More on searching

I received a comment on my recent post about searching, I received a comment referencing a piece of technology which is new to me: Gnugol. It is a command line interface to the most common search engines. There is work on an Emacs interface for it, but I think I have another application idea.

I’ve contemplated, for a while now, how one might actually get the results one wants in a similar format. As far as I can tell, Gnugol does not yet support regex as a search parameter (though it would be trivial to apply it to the results, which is why I’m now sharing this idea) but it does provide a command line (C compiled) utility to fetch results from Google. I’ll wager that this will prove remarkably faster than having Python or PHP stream the data directly (it seems like it is faster than my browser).

So, here is the proposal. Have Python, specifically Django, perform the search using this library. Have it then spawn a thread (this way you can create a large number of streams simultaneously) for each result and actually retrieve the data from that website. Apply a regex the results. If it does not find that a page matches the regex, then dump that result and queries a new result set until the target count is matched (this way there can be 10 results/page, for example). Obviously some keywords would need to be included first. There isn’t a way to “grep the web” (yet), but this will make my dreams a reality.

Python, so you know, is my language of preference here because it does not require specialized compiling to get the thread library to work. All you need is:

import threading, time
t = threading.Thread(target=time.sleep,args=[6])
t.start()

The threading code is already a part of Python’s main build. PHP, on the other hand, will require the pcntl library compiled in. That isn’t an option in most cases (and my case in particular) (there are other simulations but that is a hack).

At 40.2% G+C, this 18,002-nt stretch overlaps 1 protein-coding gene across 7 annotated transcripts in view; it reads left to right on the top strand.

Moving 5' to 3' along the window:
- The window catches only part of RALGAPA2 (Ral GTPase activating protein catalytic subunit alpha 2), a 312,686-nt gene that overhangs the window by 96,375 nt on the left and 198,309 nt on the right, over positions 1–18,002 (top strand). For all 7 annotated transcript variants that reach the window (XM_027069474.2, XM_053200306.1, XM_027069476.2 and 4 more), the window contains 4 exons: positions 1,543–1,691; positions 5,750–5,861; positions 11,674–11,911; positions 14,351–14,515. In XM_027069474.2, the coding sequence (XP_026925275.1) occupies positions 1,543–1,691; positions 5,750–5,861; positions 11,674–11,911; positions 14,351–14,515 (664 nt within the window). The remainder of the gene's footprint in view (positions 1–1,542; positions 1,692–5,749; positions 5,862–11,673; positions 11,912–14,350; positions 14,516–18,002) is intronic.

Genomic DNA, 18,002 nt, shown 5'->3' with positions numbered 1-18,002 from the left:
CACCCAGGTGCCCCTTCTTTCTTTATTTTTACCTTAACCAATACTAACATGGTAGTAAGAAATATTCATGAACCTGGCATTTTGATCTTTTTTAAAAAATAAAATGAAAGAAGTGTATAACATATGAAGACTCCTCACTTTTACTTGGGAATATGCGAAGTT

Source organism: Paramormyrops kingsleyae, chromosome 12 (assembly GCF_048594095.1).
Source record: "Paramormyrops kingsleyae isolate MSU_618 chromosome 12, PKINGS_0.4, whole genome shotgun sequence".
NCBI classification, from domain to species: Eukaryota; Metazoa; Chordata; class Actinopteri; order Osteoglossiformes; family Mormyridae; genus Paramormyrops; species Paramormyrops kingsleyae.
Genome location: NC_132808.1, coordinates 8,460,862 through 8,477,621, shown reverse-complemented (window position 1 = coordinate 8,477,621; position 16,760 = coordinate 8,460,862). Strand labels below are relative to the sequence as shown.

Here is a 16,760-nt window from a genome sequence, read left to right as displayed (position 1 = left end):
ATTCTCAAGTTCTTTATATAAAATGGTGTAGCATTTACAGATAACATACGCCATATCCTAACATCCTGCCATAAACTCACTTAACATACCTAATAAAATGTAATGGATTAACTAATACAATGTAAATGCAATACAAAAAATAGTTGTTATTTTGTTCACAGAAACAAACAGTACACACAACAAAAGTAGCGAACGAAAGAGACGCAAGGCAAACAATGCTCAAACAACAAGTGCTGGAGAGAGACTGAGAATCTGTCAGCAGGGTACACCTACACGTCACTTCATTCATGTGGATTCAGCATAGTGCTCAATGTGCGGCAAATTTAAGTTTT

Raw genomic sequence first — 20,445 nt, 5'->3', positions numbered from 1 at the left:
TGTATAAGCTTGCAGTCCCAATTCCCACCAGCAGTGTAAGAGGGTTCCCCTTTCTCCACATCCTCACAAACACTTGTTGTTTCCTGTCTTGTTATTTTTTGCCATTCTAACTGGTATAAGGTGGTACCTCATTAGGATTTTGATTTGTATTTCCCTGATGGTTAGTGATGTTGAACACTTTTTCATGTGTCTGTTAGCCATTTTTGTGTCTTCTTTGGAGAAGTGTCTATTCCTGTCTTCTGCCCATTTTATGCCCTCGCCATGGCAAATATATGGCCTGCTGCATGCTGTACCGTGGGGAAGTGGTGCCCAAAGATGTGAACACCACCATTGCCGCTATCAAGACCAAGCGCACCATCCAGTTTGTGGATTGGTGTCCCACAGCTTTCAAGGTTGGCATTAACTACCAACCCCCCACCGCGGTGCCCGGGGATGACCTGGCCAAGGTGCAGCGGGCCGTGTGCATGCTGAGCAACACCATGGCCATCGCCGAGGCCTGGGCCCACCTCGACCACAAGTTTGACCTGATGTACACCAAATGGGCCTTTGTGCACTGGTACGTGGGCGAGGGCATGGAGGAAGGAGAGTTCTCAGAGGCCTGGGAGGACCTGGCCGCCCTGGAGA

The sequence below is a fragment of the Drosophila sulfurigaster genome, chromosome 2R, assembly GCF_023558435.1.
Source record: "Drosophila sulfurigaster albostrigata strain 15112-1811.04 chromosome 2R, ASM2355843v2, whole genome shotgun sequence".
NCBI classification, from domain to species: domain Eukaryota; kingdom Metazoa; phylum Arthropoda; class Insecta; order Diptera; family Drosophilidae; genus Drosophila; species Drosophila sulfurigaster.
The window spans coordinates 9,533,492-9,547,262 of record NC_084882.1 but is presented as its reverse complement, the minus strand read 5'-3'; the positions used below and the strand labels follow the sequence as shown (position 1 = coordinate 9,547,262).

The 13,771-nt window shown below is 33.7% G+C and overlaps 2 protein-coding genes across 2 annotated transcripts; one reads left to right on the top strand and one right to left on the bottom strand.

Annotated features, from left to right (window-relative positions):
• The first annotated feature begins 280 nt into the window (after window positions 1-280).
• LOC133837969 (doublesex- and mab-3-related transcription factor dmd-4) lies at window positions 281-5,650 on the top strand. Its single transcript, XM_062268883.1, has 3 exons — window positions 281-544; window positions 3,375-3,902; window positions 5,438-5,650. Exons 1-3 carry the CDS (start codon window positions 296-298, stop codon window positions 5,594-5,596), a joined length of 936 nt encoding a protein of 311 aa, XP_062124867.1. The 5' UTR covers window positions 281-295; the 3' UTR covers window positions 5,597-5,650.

This entry was posted in Google and tagged , , . Bookmark the permalink.

2 Responses to More on searching

  1. Dave Täht says:

    Thanks for taking a look at gnugol.

    Some comments:

    1) Gnugol is not a library (yet). It has some major growing pains left to go through before it could become one, and while we’re designing towards that as an end goal it is proving more useful at present to add features/get feedback/refactor. At present the back end portions of the client are not multi-threadable, but I hope to fix that in the next week or so.

    2) That said the existing client is remarkably useful, particularly in org-mode or elinks and the output could be made even more parsable via other tools. I’ve also thunk hard on outputting Lisp forms for it.

    3) Yes, I too wanted to grep the web. I would also like to filter it much as we now filter out spam.

    However, the C regex library doesn’t do utf-8, and there are more than a few regex libs out there to choose from, and I don’t know which to choose. I personally mostly work on embedded stuff (no swap space) so I’m resistant to anything that blows through memory arbitrarily.

    4) I prototyped the thing in python originally. It took 25% longer for python to start up and complete a query than the C on a fast X86 box, and significantly longer on the ARM. This would not be a problem for a demon that ran all the time, but for a little command line tool, C, is a universal, low level language, that can interface with anything as could an eventual library.

    5) json is also universal. There’s no need to actually use gnugol, just the gnugol concept, and the json apis made available by the major search engines, if you want to work in another language. Writing a basic seach engine client is only a few dozen lines of code in C and less in Python.

    • I’m in the middle of working through some Lisp stuff recently (Land of Lisp, actually), but when I’m done I’ll definitely start looking into this more. Creating a plug-in for Python is actually trivial (and, more importantly, more portable than trying to get make to work on Windows), especially if you already have something to start with.

      I don’t think you’d actually need to have a multi-threaded search system as long as the thing which is interfacing with it is multi-threaded.

Leave a Reply

Your email address will not be published. Required fields are marked *

You may use these HTML tags and attributes: <a href="" title=""> <abbr title=""> <acronym title=""> <b> <blockquote cite=""> <cite> <code> <del datetime=""> <em> <i> <q cite=""> <strike> <strong>